It was all joy in August 2018 when I received an email that I had been selected as a United Nations Volunteer; I would be serving as a Public Information Officer with the United Nations Mission in South Sudan (UNMISS). The excitement was palpable!
I had been looking forward to working abroad and then out of the blue came this wonderful opportunity to volunteer in South Sudan – a nation with a chequered history, but with such huge potential. I didn’t expect it to be so sudden.
Immediately, I started reading about the country, the geopolitical nuances, and my role.
I left Accra on the 17th of October 2018 and arrived in Juba the next day, on the 18th. It was my first mission and first time in South Sudan. I had no clue what kind of environment I was coming to, except that there was a peacekeeping mission in place and that the place was baking hot!
Coming down the Kenya Airways flight, I was overtaken by the heat first which stood at close to 37 degrees Celsius that Thursday afternoon. I would soon have to adapt to this.
A week and a half later, after induction and a near one-hour helicopter flight – my first – I was finally in Bor, in South Sudan’s Jonglei region. This would be my duty station. It was not exactly what I expected, I must confess. But my training and experience makes me adjustable to any condition, and Bor promised to be one.
On the job, my expectations were high. I had been a journalist and communications specialist for almost two decades. I was close to news reports of countries and children in conflict situations, and seeing volunteers on the ground providing comfort and hope. And in many instances, change finally came through.
This time it was me, on the ground to volunteer my expertise; leading the field Public Information team to communicate the Mandate of the UN Mission: protection of civilians; monitoring and investigating human rights; creating conditions for the delivery of humanitarian assistance, and supporting the implementation of the peace agreement.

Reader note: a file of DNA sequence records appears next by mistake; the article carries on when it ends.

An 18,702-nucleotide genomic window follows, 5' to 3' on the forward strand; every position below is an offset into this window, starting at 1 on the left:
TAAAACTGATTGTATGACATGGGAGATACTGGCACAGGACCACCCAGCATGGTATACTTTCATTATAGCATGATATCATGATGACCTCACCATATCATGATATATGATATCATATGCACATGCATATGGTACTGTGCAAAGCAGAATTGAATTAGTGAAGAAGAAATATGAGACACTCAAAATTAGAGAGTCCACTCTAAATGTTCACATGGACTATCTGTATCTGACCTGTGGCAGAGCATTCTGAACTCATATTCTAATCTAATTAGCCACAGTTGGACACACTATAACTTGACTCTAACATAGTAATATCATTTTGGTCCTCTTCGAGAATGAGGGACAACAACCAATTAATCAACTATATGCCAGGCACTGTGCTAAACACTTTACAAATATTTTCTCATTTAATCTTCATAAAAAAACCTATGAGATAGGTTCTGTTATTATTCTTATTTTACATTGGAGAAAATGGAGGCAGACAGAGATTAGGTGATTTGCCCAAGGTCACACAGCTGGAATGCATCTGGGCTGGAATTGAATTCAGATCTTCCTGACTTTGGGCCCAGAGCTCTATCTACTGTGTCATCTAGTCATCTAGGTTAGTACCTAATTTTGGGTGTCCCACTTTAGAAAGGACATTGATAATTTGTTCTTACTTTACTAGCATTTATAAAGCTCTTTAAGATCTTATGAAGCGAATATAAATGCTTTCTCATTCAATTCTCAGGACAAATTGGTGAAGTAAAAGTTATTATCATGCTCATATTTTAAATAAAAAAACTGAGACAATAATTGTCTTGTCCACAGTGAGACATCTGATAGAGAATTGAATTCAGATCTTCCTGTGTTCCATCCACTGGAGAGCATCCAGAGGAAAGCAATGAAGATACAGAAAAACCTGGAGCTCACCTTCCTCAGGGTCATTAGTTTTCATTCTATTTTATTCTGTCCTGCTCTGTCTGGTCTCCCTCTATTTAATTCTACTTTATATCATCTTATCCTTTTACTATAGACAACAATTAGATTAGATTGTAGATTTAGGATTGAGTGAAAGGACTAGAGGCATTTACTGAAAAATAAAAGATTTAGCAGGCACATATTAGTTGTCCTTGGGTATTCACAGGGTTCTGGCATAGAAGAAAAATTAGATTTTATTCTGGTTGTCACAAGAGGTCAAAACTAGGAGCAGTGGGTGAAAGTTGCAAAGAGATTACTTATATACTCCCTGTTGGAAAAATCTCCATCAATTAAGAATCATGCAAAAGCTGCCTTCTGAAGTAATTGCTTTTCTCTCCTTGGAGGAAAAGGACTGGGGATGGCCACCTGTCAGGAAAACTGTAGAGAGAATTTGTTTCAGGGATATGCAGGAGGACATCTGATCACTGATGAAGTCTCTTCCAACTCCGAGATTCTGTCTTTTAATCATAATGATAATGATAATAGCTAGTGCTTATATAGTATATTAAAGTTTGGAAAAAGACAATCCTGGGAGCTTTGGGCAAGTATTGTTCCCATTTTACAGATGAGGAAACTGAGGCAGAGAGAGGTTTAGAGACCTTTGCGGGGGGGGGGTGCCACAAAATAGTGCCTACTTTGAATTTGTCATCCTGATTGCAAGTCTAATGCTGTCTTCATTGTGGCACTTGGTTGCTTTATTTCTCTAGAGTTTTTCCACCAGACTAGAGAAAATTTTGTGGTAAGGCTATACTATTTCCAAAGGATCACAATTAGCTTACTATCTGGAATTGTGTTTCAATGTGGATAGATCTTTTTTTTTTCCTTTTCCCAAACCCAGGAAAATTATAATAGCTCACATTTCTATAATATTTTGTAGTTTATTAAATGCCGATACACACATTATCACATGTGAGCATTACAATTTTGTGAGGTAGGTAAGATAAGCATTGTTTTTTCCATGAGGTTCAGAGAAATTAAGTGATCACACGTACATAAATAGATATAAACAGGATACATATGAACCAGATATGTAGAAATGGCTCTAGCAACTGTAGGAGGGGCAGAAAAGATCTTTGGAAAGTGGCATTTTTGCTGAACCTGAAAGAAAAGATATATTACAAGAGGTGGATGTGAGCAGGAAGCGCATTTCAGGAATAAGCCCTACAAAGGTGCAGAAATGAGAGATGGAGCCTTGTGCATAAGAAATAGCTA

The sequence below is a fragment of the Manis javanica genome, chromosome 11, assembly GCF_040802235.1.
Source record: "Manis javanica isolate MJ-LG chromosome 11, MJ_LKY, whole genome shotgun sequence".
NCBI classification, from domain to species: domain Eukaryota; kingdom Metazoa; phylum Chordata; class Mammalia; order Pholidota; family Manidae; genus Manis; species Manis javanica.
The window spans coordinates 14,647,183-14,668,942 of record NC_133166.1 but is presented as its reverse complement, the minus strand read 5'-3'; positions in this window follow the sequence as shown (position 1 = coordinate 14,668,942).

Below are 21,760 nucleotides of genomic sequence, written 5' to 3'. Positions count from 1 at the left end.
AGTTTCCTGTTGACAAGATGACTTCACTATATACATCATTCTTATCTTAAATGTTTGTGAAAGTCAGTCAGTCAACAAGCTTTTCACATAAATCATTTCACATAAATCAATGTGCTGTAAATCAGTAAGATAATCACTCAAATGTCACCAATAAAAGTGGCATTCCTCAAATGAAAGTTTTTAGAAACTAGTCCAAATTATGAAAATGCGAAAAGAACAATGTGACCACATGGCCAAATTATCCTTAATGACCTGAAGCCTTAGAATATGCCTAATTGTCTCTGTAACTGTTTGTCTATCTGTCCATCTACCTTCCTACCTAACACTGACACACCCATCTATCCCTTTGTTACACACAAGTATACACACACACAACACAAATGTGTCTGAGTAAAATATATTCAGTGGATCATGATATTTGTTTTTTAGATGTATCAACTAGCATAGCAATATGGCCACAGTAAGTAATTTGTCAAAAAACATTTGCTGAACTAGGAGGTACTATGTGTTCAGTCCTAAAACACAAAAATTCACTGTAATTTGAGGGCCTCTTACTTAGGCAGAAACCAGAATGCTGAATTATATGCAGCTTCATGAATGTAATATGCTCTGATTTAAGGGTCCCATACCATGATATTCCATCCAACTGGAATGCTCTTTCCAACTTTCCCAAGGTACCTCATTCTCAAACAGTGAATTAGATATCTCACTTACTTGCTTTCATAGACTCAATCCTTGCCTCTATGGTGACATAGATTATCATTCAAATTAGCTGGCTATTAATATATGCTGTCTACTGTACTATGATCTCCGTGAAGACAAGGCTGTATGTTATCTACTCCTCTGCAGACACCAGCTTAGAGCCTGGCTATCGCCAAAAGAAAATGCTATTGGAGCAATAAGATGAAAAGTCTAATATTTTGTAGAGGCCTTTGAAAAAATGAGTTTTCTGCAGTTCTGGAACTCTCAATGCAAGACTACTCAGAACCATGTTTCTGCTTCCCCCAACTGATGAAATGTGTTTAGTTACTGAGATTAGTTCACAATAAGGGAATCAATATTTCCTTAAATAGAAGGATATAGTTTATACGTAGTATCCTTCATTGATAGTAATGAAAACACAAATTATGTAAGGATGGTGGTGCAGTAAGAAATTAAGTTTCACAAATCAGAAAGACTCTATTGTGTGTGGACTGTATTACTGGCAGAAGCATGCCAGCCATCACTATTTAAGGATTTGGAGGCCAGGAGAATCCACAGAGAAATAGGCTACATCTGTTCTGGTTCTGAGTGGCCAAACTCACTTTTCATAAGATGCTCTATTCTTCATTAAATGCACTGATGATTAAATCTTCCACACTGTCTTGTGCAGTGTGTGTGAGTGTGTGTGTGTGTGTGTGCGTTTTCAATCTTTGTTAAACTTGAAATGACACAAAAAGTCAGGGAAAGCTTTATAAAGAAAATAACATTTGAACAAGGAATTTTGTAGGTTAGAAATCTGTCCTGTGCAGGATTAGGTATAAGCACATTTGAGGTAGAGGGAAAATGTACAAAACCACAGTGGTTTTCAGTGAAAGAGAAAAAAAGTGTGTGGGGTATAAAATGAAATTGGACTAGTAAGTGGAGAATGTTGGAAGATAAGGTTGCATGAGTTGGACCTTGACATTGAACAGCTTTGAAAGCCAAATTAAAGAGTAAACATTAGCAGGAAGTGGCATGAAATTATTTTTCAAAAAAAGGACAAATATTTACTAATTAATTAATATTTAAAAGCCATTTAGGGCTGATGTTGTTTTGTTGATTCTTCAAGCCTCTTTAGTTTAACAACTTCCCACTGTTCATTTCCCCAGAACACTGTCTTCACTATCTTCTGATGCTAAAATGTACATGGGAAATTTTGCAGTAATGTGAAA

Not too long after, the International Volunteers Day 2018, celebrated every 5th of December, was beckoning. I started wondering what it was all about. Then preparatory meetings started, and to my surprise, colleagues asked that I lead volunteers in Bor to steer the preparatory team.
My first reaction was, "You guys have never met me, don’t know me; I wonder why you’re choosing me!” But they wouldn’t budge. I still don’t know why they chose me, but then volunteering means offering to lead, too.
So, somehow, I agreed, and preparations started. "What are we going to do?" we asked ourselves. After a few minutes we agreed to donate some items to the Bor Town hospital. But that was too big. So, we chose the children's hospital. Reason? Because children are the most delicate members of any society, and volunteering to help them was contributing to the future of the state.
But I was a bit worried. I had been following events on twitter, especially of what the day was to be and what was expected, and realized our event was rather small and low-key in character, compared to what other volunteers were doing.
"It is the act. It is the spirit behind it that matters," Alieu Jammeh, a UN volunteer said, virtually convincing us all that it was not some big deed.
And then, 5 December 2018 was here! The three words – International Volunteers Day – were everywhere on the internet. On social media, the hashtag #IVD2018 was trending. By this time, what the day stood for had sunk in: I had come to understand that it was the day set aside for volunteers to reach out to the communities and celebrate the work they do.
The United Nations Volunteers (UNV) programme had chosen the day this year with the theme: 'Volunteers Build Resilient Communities'.
For us, UN Volunteers in Bor town, it was the culmination of several actions that saw us presenting items to the children’s ward at the Bor Town Hospital: more than 100 blankets; 10 buckets; 45 mattresses; 43 beds; a carton of baby Cerelac; six large size Infant Milk formula; cutlasses; several sweeping brushes, and rubber boots for hospital staff.
The Acting Director of Bor State Hospital Dr. Moses Gak was more than excited as he joined the volunteers to unload the truck with the items.
"We are very glad for this donation as it would give us some real relief," he said, recounting the challenges he faces in the task of providing health care to his patients. "Most of the beds in the wards are broken," said the doctor, his words getting drowned by the overwhelming feeling of joy.
I still think we could have given more; done more. The fact is we could, but as one volunteer, Marzia Guadalupi put it: "We have another opportunity to find the need and fulfil it".
Indeed, for us, as it was for other volunteers, it was an opportunity to build strong, viable and sustainable communities across the world.
I am smiling now, as I look forward to 5 December 2019, to celebrate volunteering again.